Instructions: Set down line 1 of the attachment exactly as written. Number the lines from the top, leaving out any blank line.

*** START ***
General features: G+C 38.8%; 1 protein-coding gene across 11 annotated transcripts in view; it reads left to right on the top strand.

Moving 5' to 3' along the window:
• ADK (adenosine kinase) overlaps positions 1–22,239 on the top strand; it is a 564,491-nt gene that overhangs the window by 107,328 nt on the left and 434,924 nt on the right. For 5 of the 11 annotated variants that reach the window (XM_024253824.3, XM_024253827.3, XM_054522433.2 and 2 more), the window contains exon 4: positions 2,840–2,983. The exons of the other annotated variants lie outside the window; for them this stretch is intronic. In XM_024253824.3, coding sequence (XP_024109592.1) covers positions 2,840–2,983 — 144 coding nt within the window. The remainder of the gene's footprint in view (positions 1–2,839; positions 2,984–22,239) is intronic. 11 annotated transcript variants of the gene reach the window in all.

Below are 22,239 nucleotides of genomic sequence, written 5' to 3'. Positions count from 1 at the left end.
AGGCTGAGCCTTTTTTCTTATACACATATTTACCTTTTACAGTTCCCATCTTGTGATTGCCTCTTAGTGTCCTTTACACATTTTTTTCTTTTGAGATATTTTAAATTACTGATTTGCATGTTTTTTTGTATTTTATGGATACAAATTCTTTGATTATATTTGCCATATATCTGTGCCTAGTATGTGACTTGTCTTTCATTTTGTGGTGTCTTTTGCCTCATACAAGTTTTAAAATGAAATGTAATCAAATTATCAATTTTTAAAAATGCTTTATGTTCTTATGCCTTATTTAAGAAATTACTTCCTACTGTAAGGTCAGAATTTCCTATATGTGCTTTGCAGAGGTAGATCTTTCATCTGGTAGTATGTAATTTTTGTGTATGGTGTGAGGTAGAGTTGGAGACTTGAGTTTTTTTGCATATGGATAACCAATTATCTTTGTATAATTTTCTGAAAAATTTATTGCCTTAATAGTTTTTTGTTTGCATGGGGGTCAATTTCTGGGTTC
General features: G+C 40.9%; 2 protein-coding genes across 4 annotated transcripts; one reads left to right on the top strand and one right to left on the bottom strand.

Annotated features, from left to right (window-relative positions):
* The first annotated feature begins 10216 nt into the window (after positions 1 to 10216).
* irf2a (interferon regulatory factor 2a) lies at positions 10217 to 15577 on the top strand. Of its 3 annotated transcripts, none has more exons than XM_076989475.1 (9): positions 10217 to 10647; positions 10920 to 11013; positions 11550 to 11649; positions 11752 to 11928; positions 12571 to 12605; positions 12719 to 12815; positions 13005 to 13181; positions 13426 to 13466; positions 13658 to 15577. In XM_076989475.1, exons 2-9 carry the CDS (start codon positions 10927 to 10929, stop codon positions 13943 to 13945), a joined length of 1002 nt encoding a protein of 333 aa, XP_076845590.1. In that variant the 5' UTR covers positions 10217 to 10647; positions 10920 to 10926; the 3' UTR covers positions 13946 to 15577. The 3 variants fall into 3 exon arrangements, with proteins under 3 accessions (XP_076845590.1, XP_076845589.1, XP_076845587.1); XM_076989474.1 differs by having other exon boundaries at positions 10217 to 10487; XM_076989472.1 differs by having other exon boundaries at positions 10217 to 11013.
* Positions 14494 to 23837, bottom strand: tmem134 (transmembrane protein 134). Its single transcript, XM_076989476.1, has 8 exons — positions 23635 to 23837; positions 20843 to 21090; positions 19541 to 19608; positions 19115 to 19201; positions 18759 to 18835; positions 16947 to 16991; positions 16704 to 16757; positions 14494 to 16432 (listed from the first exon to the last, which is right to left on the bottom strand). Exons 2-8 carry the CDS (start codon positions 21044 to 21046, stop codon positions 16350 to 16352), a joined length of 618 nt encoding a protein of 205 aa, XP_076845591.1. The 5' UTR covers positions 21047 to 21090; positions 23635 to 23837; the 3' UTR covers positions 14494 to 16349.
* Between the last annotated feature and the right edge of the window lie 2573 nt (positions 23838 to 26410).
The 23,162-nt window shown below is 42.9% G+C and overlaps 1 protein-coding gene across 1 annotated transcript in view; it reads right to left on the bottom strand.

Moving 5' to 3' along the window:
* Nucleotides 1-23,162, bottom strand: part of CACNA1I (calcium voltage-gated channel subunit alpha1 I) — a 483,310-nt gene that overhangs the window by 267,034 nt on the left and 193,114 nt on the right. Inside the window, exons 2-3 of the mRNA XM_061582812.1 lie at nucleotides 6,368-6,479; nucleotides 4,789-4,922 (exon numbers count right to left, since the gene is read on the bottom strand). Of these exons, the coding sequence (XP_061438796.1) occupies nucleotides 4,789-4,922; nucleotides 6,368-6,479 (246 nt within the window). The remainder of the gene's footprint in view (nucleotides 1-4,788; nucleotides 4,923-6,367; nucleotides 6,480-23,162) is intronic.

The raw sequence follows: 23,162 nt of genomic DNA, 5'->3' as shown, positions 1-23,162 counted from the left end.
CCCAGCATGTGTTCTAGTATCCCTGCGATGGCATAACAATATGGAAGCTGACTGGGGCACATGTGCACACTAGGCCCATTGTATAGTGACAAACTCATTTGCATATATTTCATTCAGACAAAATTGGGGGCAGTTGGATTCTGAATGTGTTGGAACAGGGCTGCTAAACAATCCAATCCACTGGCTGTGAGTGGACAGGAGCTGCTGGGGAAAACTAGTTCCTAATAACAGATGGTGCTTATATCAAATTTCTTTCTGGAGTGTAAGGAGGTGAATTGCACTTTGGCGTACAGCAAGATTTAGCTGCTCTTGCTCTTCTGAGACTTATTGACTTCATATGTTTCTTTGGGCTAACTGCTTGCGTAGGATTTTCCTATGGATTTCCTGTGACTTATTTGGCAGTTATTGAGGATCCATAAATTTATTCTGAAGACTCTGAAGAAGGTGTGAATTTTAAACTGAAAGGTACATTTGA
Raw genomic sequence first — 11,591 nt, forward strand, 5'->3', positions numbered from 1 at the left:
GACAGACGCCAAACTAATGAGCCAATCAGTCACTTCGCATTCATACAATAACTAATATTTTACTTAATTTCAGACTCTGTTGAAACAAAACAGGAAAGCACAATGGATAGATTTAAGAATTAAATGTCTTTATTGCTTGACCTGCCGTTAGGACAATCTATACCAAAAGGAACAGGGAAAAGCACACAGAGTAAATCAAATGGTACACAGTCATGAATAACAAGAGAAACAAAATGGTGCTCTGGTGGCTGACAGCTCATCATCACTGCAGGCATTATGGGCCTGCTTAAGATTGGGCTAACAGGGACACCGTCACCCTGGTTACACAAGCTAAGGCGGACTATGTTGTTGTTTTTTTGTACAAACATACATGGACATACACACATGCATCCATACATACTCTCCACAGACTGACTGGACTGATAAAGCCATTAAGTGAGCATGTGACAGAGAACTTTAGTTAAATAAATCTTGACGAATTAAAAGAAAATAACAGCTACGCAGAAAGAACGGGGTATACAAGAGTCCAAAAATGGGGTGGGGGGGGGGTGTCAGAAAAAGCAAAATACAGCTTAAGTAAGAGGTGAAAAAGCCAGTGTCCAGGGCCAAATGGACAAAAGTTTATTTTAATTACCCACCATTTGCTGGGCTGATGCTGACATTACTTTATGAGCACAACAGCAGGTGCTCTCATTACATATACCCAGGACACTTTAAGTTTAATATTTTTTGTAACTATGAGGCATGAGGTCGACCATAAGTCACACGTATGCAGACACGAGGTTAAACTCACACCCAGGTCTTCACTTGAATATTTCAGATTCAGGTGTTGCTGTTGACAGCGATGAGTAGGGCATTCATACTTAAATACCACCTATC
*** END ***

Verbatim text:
General features: G+C 38.8%; 1 protein-coding gene across 11 annotated transcripts in view; it reads left to right on the top strand.